Cheddar Gorge cable car idea panned by National Trust
The National Trust has said it would object to plans to build a cable car across Cheddar Gorge in Somerset.
The Longleat Estate, which manages the gorge, has said the project would help make it more accessible to visitors and support conservation work.
Longleat Estate owns much of the land on one side of the gorge with the National Trust custodians of the other.
Allan King from the National Trust said the attraction would be a negative impact on the limestone gorge.
"We've looked at the benefits the cable car will bring and we've looked at the impact it's going to have," he added.
"We think that the impact is a negative one. Cheddar Gorge is a very specific area.
"It's a small, compact area and you wouldn't be able to see Cheddar Gorge in its true beauty with a cable car across it.
"There are benefits it's going to bring, we just feel this visual impact... is too much in an area that's a Site of Special Scientific Interest.
"It's a world renowned, iconic landscape."Spectacular views
The idea of a cable car at the gorge was first suggested more than 20 years ago.
Although no planning application has been submitted the trust has made it clear it would object.
End Quote David Bradley Longleat Estate
At the moment what we're doing is looking at alternative options”
David Bradley from the Longleat Estate said he was "disappointed" with the trust's stance having previously consulted with it.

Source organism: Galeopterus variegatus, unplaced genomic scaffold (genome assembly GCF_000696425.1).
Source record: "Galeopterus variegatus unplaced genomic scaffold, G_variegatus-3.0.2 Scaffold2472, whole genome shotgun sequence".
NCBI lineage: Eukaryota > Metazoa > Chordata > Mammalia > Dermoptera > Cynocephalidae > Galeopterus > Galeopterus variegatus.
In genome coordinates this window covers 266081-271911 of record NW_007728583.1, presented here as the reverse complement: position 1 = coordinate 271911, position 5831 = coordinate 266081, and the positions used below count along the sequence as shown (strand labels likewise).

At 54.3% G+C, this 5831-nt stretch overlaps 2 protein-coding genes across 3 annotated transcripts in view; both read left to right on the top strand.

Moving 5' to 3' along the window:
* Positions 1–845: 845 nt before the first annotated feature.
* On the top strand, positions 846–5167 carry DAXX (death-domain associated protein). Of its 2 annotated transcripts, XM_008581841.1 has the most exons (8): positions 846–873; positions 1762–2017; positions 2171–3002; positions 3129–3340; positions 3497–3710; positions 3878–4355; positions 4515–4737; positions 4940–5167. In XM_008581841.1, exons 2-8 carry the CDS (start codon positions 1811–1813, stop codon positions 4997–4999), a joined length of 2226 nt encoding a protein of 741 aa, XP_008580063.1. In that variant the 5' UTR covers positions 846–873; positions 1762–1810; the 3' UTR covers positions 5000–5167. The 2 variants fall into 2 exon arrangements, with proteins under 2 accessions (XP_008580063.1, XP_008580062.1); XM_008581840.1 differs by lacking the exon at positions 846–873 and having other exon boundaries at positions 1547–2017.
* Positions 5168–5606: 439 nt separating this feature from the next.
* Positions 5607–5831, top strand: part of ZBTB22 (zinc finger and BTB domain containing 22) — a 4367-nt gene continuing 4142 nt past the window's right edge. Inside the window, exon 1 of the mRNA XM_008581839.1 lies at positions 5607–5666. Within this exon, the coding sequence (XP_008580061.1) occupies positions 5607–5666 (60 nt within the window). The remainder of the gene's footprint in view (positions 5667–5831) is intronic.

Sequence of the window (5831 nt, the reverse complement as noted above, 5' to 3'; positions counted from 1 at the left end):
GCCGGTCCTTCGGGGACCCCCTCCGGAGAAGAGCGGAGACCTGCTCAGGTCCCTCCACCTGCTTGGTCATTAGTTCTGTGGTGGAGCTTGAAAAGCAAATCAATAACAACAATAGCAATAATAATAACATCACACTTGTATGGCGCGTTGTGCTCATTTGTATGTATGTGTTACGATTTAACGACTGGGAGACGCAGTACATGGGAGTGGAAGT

He said the objection was not the end of the plans and added he had the support of many local traders keen to increase visitor numbers - something the National Trust was also keen on.
"It doesn't necessarily mean we have to scrap our feasibility of looking at this," he added.
"It's always possible to reroute. There are various ways that you can get up to the top.
"One of the ways would have involved oversailing a very small part of the National Trust land and that would have probably afforded the best visual route for the people in the cable car.
"At the moment what we're doing is looking at alternative options."
Mr Bradley added that the primary objective of the attraction is to get people to the top of the gorge to see some of the spectacular views.
He added that the second public consultation into the attraction was due to take place as planned in September. The first was held in April.